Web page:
After breakfast, Luke and Christiana went to Pioche with a load of garden produce, leaving their eldest daughter, Lovina in charge. She had to prepare the dinner for the younger children and the new hired man. You can imagine the thoughts that were going through this young girl’s mind as she prepared the food. She wanted to impress the handsome. young stranger. They wouldn’t think of eating without blessing the food; so when dinner was ready, this young lady, wanting everything to be just right, blessed the food herself rather than ask the younger children to do it.
George B. spent many evenings discussing and studying the principles of the gospel with Luke Syphus. The months following resulted in this wanderer accepting the restored gospel and making it a part of his life. He was baptized by Thomas J. Jones—1 September
He was now taking an active part in the community life, working for first one man and then another and also teaching school during the winter. His future wife, Lovina, attended school with Mm as the teacher in the winter of 1872 and 73. They became well acquainted with each other during this time.
They were married in the Endowment House in Salt Lake City, 9 October 1873. (Not married for time but for all eternity by one who was authorized by our Heavenly Father to give them to each other with a covenant and promise to live true and faithful to each other.) It was four-hundred miles from Panaca to Salt Lake City, a long way to go by team and wagon to get married when they could have been married right there at home for time. But this could not satisfy the kind of love they felt for each other. Theirs was the kind that would-endure ind not wear away but grow stronger and truer with the years. When one would pass.on to the next stage of existence, he or she could welcome the other as they passed on to Eternity, together, in each®* others love and c cmpanionship.
George B. and lovina returned to Panaca where they made their first home. Here their first three children were born: George Luke, 3 August 1874; Chrissie Eveline, 16 June 1876; and Lovina Ellen, 4 October 1878.
In the fall of 1879, they, with Harry Gentry, who had married Lovina’s sister Ellen, and several other Panaca families received a call from the Church Authorities to settle in San Juan County, Utah or Mesquite, Nevada. They chose Mesquite Nevada because it was hearer. They constructed a ditch and channeled the water from the Virgin River out onto the land the first spring. Early in the summer they planted a few melons and a little corn.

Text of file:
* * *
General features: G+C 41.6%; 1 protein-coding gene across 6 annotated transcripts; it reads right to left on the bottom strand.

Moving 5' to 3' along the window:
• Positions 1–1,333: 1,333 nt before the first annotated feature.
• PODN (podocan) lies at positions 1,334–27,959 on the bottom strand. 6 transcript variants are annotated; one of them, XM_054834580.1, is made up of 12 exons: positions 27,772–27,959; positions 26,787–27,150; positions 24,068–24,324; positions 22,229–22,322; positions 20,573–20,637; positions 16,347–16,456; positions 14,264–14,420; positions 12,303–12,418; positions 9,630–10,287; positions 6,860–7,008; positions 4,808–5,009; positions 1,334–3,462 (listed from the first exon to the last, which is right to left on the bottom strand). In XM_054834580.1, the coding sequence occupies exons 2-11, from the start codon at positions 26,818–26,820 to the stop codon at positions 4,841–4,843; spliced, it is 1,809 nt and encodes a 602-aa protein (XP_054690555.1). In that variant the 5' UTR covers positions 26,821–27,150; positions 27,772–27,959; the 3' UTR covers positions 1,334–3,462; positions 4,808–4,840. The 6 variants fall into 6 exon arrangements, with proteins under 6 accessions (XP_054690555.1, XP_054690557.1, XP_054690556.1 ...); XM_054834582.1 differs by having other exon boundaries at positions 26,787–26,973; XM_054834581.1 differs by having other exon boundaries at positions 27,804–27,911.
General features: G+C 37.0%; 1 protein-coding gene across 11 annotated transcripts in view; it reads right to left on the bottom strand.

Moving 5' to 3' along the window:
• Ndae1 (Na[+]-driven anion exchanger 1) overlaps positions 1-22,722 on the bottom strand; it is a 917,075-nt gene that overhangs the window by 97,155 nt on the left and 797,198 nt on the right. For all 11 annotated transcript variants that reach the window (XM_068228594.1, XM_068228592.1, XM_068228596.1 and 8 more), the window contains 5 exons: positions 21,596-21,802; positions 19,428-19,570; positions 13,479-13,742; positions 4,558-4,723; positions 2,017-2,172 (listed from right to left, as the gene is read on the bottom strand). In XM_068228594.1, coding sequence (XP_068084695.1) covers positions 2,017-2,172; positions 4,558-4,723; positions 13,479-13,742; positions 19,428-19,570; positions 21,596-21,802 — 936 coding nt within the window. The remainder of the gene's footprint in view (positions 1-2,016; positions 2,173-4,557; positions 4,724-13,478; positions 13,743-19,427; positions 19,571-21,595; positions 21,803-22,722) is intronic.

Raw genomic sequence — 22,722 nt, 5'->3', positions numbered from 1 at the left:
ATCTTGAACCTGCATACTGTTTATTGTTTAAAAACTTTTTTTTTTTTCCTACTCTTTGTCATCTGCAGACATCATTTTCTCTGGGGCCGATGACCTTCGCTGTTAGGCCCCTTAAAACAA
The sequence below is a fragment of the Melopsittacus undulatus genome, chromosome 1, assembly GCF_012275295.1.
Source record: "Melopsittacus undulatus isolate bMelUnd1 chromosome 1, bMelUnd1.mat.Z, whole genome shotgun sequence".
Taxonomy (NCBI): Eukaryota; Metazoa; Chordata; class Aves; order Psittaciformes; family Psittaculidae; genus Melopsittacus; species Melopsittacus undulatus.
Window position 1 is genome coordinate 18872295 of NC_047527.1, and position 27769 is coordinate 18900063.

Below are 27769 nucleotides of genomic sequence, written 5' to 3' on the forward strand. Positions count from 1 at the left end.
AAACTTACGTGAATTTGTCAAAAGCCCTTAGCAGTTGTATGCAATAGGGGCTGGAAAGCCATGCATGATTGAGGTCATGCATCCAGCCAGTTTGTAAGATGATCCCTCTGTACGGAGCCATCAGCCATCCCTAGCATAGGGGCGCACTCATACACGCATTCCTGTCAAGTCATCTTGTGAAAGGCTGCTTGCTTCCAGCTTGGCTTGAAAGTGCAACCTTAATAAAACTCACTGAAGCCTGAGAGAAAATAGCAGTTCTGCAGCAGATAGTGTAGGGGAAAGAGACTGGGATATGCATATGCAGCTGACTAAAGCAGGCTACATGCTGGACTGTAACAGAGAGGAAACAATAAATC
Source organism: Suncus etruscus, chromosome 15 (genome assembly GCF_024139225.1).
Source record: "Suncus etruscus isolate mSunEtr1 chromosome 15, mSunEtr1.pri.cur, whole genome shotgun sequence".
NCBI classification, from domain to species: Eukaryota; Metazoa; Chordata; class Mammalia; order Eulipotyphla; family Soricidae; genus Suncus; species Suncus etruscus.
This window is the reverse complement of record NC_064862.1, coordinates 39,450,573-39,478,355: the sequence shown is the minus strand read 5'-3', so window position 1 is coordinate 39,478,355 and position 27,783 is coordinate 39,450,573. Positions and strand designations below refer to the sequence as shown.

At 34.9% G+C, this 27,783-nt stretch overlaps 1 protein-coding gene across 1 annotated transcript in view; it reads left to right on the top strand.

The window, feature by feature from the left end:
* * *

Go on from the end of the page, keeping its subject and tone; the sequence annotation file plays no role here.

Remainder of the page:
When George B. moved his family from Panaca to Mesquite the oldest son, Like, was six years of age, and he remembered most of the events of his father’s and mother’s lives. The following incidents are told by him:
"Father and mother located on twenty acres of land on the east boundary of Arizona. This was approximately three-fourths of a mile above the present town of Mesquite and just below the present location of the Grist Mill. Our land ran from the base of the hill on the north side of the river, south to where the bank of the river was then. On the bank of the canal that runs where it does now along the base of the hill, Father built a one room, rock hut with a dirt roof.
The first winter was spent in clearing land and hauling salt from the salt mines, five miles below St. Thomas and forty miles below Mesquite. The salt was hauled to St. George, Utah making the distance from the mine about 90 miles. The hauling rate was $17.00 per ton. It cost the men $1.00 per ton if they blasted it from the mountain themselves but $2.50 per ton if they purchased it already blasted out. This salt mine was owned by Mr. Daniel Bonelli. Because of their small teams, only three-fourths of a ton of salt could be hauled at once and it took ten days to make the round trip. Although they did not make much, the little they did get helped to provide them with a".little flour and a few clothes.
The following summer father thrashed a little wheat. We had it ground in Bunkerville in a small mill owned by Dudly Leavitt. Bunkerville had been settled a year or two previous to this time.
In the summer of 1881 Father and I came down with the chills and fever and we were sick most of the time. Poor mother! How she worked milking the cow, looking after the little crop and the hundred and one other things to be done on a new place in a new country with very little to get along with. That fall, October 18, 1881, the fourth child, Luella May, was bom to George B. and Lovina.